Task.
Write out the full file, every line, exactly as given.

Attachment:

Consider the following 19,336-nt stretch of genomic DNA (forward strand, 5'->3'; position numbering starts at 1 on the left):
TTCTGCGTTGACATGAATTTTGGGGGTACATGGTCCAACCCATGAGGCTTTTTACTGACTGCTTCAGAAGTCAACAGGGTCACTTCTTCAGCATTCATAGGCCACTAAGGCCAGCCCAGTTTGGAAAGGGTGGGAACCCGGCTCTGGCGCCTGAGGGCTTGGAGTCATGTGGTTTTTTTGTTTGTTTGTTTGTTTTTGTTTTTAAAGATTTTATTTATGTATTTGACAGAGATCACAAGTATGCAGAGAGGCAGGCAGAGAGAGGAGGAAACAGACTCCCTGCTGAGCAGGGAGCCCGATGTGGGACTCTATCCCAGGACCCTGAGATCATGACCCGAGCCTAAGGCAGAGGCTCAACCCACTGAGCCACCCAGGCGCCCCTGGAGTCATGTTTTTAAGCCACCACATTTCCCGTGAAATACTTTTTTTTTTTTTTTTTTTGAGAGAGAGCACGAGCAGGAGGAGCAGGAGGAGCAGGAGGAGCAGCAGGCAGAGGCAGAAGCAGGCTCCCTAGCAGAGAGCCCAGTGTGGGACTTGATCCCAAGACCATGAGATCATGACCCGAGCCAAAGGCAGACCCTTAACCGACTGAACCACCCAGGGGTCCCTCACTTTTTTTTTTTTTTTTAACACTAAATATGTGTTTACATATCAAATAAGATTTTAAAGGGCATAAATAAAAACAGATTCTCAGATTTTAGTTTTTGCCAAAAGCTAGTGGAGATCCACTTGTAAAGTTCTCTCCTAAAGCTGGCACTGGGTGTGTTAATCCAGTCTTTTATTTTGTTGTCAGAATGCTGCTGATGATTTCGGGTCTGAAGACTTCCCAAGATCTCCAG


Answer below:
Consider the following 19,336-nt stretch of genomic DNA (forward strand, 5'->3'; position numbering starts at 1 on the left):
TTCTGCGTTGACATGAATTTTGGGGGTACATGGTCCAACCCATGAGGCTTTTTACTGACTGCTTCAGAAGTCAACAGGGTCACTTCTTCAGCATTCATAGGCCACTAAGGCCAGCCCAGTTTGGAAAGGGTGGGAACCCGGCTCTGGCGCCTGAGGGCTTGGAGTCATGTGGTTTTTTTGTTTGTTTGTTTGTTTTTGTTTTTAAAGATTTTATTTATGTATTTGACAGAGATCACAAGTATGCAGAGAGGCAGGCAGAGAGAGGAGGAAACAGACTCCCTGCTGAGCAGGGAGCCCGATGTGGGACTCTATCCCAGGACCCTGAGATCATGACCCGAGCCTAAGGCAGAGGCTCAACCCACTGAGCCACCCAGGCGCCCCTGGAGTCATGTTTTTAAGCCACCACATTTCCCGTGAAATACTTTTTTTTTTTTTTTTTTTGAGAGAGAGCACGAGCAGGAGGAGCAGGAGGAGCAGGAGGAGCAGCAGGCAGAGGCAGAAGCAGGCTCCCTAGCAGAGAGCCCAGTGTGGGACTTGATCCCAAGACCATGAGATCATGACCCGAGCCAAAGGCAGACCCTTAACCGACTGAACCACCCAGGGGTCCCTCACTTTTTTTTTTTTTTTTAACACTAAATATGTGTTTACATATCAAATAAGATTTTAAAGGGCATAAATAAAAACAGATTCTCAGATTTTAGTTTTTGCCAAAAGCTAGTGGAGATCCACTTGTAAAGTTCTCTCCTAAAGCTGGCACTGGGTGTGTTAATCCAGTCTTTTATTTTGTTGTCAGAATGCTGCTGATGATTTCGGGTCTGAAGACTTCCCAAGATCTCCAG